In the late eighteenth and early nineteenth centuries, Britain routinely removed British sailors who were found on American ships, and those removals often included Americans. The practice, known as impressment, became one of the central causes of the War of 1812.
In an effort to protect American seamen from impressment, Congress authorized the issuance of Seamen’s Protection Certificates, which identified seamen as American citizens. Since citizenship was a requirement, you’ll typically find the place of birth listed and could find naturalization details for immigrants.
For identification purposes, the records also include physical descriptions. Typically age, height, complexion, eye and hair color is given as well as scars and other distinctive physical features.
Ancestry.com has posted a collection of Seamen’s Protection Certificates that was indexed through the World Archives Project in partnership with the New England Historic Genealogical Society (www.americanancestors.org). This collection includes certificates from the ports of Bath, Maine; Portsmouth, New Hampshire; New Orleans, Louisiana; and Philadelphia, Pennsylvania, during the period 1792 through 1868.
Witnesses attested to the accuracy of the statements, and often you’ll note that they shared a surname and may be a spouse, parent, sibling, or some other relative.
One thing that’s interesting as you browse this collection is the number of African Americans listed. This is significant since records on African Americans can be difficult to locate for this time period. Digging a little deeper, I ran across the book “Black Jacks: African American Seamen in the Age of Sail,” by W. Jeffrey Bolster. Browsing the introduction online, it tells the story of how Frederick Douglass dressed as a sailor, borrowed a Seamen's Protection Certificate, and made his way to freedom from slavery on a train to Philadelphia. Free black seamen were a common sight so he wouldn't arouse suspicion. The introduction further reveals that, "As American shipping expanded during the early nineteenth century, employing more than 100,000 men per year, black men like Douglass's benefactor filled about one-fifth of the sailors' berths."
Be sure to check for multiple entries if you locate an ancestor in this collection. John M. Rownd applied for a certificate in Philadelphia in 1804. In his application he swore that he was born in the county of Worcester in the state of Maryland and that he was eighteen years of age at the time, as witnessed by Samuel H. Rownd. He is described as five feet, four inches, light brown hair, grey eyes, sharp nose, round chin, smooth freckled face, and of a brown complexion.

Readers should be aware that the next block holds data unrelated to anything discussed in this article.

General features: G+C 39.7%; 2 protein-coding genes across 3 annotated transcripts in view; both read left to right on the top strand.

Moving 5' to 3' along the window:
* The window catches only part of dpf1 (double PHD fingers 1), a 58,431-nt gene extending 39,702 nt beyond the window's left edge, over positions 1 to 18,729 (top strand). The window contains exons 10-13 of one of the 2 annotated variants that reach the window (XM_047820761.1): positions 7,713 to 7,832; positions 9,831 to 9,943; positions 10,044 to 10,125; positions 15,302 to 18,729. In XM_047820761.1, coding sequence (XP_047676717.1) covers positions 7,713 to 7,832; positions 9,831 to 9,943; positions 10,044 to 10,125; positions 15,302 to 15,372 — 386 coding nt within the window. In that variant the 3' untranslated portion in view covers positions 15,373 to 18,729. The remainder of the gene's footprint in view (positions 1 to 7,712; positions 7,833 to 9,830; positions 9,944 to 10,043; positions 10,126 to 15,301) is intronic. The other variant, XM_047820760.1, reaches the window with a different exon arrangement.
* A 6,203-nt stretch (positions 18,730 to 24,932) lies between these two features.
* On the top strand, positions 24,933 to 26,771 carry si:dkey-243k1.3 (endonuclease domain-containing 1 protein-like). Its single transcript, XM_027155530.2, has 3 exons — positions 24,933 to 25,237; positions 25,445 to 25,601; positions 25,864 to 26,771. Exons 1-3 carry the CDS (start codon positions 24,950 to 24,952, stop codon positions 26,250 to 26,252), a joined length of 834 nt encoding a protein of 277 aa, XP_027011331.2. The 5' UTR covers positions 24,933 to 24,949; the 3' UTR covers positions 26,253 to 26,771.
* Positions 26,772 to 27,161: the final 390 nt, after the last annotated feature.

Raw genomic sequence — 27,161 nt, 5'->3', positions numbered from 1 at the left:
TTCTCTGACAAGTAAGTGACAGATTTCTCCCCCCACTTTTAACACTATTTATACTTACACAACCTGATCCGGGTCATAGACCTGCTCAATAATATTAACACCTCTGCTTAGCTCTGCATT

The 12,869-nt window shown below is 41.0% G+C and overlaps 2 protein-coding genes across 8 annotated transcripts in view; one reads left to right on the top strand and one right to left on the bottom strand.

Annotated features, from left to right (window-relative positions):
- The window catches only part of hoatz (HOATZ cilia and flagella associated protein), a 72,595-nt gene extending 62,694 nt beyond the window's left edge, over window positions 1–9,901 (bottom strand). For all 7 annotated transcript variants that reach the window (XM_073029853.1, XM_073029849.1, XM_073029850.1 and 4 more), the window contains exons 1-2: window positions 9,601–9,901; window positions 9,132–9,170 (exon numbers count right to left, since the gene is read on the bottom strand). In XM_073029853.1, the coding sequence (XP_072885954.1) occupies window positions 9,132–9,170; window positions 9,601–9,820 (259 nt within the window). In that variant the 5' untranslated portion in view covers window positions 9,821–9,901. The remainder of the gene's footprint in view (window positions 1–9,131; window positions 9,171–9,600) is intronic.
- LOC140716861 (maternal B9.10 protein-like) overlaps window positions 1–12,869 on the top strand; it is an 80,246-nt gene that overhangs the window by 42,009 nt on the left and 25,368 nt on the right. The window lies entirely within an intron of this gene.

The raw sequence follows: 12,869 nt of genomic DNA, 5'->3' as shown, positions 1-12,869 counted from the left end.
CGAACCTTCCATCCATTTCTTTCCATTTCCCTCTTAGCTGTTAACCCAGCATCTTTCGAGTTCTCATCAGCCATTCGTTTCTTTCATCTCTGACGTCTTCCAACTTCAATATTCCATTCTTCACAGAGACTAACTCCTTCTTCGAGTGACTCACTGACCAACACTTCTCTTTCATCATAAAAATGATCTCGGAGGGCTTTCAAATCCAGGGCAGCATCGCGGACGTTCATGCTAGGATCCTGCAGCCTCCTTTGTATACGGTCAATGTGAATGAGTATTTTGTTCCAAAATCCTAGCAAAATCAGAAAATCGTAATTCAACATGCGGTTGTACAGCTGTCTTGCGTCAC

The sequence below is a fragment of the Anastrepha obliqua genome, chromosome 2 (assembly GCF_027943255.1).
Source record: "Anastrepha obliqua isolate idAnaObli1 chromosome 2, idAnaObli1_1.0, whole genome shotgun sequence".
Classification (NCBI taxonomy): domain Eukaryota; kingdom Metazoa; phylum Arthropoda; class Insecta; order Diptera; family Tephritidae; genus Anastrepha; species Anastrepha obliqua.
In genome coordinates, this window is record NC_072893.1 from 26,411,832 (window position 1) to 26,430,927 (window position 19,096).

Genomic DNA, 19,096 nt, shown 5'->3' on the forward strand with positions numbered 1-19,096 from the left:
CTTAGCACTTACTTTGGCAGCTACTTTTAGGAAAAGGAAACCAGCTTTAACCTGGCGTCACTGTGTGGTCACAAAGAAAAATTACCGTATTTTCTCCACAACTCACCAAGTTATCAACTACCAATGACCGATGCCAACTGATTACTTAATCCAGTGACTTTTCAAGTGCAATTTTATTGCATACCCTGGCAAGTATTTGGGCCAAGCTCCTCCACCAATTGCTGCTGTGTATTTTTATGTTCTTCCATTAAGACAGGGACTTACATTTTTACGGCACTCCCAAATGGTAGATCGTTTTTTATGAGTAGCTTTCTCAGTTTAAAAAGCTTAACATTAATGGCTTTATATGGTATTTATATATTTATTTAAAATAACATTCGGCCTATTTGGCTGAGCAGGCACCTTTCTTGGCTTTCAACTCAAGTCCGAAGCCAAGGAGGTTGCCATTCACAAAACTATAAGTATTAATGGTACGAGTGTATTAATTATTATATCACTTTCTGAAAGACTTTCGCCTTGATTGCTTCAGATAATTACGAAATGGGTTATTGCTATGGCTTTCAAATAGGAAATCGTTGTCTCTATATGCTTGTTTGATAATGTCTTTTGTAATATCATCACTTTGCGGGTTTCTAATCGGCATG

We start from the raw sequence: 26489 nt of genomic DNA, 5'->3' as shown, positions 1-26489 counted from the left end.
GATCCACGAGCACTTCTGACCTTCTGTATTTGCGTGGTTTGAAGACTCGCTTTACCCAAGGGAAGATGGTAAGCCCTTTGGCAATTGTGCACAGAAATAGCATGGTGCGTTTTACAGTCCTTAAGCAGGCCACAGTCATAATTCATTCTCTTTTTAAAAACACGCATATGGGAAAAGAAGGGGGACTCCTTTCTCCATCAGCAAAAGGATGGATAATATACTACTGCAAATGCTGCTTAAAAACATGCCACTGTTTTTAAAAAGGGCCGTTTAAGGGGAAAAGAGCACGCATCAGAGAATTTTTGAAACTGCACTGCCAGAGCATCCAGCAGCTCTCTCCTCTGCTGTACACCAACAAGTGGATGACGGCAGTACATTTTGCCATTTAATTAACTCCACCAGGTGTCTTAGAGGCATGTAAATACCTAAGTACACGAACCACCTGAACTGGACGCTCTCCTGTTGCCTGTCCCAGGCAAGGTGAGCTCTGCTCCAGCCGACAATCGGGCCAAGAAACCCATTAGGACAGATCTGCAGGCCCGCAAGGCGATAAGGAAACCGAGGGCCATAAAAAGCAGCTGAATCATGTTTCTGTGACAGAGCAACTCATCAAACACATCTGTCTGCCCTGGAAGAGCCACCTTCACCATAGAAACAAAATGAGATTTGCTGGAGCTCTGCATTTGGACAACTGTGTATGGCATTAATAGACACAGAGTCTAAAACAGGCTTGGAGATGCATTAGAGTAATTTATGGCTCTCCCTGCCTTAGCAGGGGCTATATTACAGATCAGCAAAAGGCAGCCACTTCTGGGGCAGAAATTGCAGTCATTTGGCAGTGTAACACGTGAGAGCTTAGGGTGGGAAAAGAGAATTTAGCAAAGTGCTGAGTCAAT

3An 1807 application for a John Morris Rownd, also of Worcester, Maryland, is also in the collection. This time he is described this time as five feet, six inches "with his shoes" (perhaps accounting for the some of the height discrepancy), but of a light complexion, and dark brown hair. Although this application is dated three years later, his age was again given as eighteen years of age. This application was witnessed by Mary Rownd, who was acquainted with him “from his birth.”
Despite the inconsistencies in his age and countenance, it appears this is the same John Rownd based on the distinguishing marks that are listed in both records. Both cite a scar on the inside of his right thigh and a brown mark on his right hip, as well as a squint (or cast) of his left eye.
A third document from April 1815, states that John M. Rownd believes that sometime around 1808 he received a Seaman’s Protection Certificate, but "which he hath unfortunately lost; the same having been taken from him when captured by the Belvidere frigate." Although this document is a little sparser when it comes to details that identify John Rownd, his signature is very similar to that on both of the other certificates, albeit a little shakier.
The “HMS Belvedere” was a British frigate that was in service during the War of 1812. Was John captured during the early stages of the War of 1812 or perhaps impressed into service before the conflict? In either case, it’s an interesting twist to his story.
Whether your ancestors were mariners or landlubbers, there are fascinating stories in these records. They give us a glimpse of our nation’s seafaring history, and they’re just waiting to be explored and plundered.